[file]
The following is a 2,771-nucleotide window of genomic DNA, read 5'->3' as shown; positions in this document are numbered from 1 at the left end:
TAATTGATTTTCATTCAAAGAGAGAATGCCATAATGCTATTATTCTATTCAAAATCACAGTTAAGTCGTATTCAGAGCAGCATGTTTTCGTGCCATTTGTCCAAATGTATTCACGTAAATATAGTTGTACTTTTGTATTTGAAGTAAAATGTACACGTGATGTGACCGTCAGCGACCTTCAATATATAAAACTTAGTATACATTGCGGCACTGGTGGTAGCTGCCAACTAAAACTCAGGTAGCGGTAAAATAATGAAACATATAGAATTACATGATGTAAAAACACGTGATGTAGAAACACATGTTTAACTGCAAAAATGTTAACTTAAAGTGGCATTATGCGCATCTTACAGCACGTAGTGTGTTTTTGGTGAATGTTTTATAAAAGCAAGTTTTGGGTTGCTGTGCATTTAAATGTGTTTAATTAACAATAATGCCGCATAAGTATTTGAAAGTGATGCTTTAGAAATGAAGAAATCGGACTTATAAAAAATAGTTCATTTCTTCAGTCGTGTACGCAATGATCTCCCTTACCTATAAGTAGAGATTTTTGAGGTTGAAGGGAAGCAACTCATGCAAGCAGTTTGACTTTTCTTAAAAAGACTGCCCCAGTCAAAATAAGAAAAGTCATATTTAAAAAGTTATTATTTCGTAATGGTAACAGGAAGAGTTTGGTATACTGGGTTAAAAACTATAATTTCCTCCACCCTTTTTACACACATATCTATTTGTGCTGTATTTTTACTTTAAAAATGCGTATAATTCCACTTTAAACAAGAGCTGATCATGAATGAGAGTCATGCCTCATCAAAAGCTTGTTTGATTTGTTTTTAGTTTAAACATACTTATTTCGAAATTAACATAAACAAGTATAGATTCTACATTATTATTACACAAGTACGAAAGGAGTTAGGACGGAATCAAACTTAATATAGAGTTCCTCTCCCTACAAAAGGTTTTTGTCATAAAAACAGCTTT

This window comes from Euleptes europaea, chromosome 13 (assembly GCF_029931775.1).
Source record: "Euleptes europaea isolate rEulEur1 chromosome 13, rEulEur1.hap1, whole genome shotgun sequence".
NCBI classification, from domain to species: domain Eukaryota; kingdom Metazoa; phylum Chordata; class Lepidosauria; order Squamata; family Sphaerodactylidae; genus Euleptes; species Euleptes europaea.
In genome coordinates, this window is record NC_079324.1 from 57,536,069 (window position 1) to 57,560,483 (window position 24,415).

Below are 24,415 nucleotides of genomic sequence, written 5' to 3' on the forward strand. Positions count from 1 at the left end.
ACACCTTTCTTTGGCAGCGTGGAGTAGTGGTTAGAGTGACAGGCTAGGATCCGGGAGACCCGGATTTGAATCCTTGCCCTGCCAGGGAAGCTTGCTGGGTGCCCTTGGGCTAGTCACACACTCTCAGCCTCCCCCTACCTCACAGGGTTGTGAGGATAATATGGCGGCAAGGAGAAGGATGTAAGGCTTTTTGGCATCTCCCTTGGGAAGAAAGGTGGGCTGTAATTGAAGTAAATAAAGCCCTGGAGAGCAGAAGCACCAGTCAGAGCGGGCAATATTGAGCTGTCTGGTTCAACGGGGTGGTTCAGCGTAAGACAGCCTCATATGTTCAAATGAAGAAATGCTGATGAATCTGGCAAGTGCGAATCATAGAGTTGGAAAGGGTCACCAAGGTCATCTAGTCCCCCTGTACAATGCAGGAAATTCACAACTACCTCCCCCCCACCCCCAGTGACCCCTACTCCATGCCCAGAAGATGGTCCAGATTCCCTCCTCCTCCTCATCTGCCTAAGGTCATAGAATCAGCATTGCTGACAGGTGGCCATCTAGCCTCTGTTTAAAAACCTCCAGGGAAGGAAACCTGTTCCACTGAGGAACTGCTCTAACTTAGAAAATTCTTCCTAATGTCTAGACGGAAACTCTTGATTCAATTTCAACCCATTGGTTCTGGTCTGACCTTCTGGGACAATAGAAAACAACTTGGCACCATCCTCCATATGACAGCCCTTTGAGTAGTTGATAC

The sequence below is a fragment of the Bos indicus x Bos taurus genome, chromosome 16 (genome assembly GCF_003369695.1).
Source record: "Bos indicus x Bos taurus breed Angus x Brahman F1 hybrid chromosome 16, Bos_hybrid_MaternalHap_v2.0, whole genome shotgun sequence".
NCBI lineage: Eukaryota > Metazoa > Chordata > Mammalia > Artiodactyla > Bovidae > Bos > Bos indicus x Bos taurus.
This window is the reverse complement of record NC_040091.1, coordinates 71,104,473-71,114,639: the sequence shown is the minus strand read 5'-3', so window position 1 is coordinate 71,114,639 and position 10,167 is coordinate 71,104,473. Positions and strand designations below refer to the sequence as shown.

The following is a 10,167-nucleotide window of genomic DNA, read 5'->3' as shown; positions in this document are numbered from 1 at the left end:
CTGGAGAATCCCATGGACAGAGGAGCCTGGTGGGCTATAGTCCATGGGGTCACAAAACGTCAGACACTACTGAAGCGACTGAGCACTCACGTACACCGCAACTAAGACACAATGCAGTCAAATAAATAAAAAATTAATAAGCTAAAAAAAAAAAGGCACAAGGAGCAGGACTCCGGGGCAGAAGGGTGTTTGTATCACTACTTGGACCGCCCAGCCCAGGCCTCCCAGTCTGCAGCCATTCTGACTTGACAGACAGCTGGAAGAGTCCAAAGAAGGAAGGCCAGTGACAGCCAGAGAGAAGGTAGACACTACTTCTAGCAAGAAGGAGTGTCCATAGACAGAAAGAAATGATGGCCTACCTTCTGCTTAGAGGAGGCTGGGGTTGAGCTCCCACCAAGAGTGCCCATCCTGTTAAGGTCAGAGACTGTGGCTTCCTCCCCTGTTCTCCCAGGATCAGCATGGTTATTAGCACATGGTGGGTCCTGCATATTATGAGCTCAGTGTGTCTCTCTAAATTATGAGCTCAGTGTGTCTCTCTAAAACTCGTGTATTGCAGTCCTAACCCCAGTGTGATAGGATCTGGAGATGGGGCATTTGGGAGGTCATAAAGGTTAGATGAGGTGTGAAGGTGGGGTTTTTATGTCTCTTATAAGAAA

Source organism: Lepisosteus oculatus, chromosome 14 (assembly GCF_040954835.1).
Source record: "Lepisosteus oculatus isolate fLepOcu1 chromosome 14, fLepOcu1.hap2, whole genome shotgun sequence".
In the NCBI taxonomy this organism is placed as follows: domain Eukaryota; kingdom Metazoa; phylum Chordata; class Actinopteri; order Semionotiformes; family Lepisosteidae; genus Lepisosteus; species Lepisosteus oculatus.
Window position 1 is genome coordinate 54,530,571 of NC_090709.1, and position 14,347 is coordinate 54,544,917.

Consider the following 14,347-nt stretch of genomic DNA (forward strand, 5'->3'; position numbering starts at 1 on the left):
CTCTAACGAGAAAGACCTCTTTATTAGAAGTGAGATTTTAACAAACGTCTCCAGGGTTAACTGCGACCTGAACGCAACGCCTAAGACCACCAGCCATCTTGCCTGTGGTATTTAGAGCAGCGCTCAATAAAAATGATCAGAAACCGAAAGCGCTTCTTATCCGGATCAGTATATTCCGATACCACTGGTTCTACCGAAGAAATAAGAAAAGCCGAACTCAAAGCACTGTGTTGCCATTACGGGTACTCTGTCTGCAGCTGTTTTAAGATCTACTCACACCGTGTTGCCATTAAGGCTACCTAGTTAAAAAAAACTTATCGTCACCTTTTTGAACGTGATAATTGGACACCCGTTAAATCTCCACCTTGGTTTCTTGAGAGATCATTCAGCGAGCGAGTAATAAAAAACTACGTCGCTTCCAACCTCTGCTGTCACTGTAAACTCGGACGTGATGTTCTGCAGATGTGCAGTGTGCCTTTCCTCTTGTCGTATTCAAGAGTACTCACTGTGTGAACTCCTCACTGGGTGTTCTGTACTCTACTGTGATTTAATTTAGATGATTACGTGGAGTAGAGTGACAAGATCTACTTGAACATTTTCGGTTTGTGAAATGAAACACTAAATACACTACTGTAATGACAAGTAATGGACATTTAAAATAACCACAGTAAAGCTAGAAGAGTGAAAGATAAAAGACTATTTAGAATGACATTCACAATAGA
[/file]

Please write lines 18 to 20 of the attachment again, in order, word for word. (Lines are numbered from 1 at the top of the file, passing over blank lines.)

Window position 1 is genome coordinate 54,530,571 of NC_090709.1, and position 14,347 is coordinate 54,544,917.

Consider the following 14,347-nt stretch of genomic DNA (forward strand, 5'->3'; position numbering starts at 1 on the left):
CTCTAACGAGAAAGACCTCTTTATTAGAAGTGAGATTTTAACAAACGTCTCCAGGGTTAACTGCGACCTGAACGCAACGCCTAAGACCACCAGCCATCTTGCCTGTGGTATTTAGAGCAGCGCTCAATAAAAATGATCAGAAACCGAAAGCGCTTCTTATCCGGATCAGTATATTCCGATACCACTGGTTCTACCGAAGAAATAAGAAAAGCCGAACTCAAAGCACTGTGTTGCCATTACGGGTACTCTGTCTGCAGCTGTTTTAAGATCTACTCACACCGTGTTGCCATTAAGGCTACCTAGTTAAAAAAAACTTATCGTCACCTTTTTGAACGTGATAATTGGACACCCGTTAAATCTCCACCTTGGTTTCTTGAGAGATCATTCAGCGAGCGAGTAATAAAAAACTACGTCGCTTCCAACCTCTGCTGTCACTGTAAACTCGGACGTGATGTTCTGCAGATGTGCAGTGTGCCTTTCCTCTTGTCGTATTCAAGAGTACTCACTGTGTGAACTCCTCACTGGGTGTTCTGTACTCTACTGTGATTTAATTTAGATGATTACGTGGAGTAGAGTGACAAGATCTACTTGAACATTTTCGGTTTGTGAAATGAAACACTAAATACACTACTGTAATGACAAGTAATGGACATTTAAAATAACCACAGTAAAGCTAGAAGAGTGAAAGATAAAAGACTATTTAGAATGACATTCACAATAGA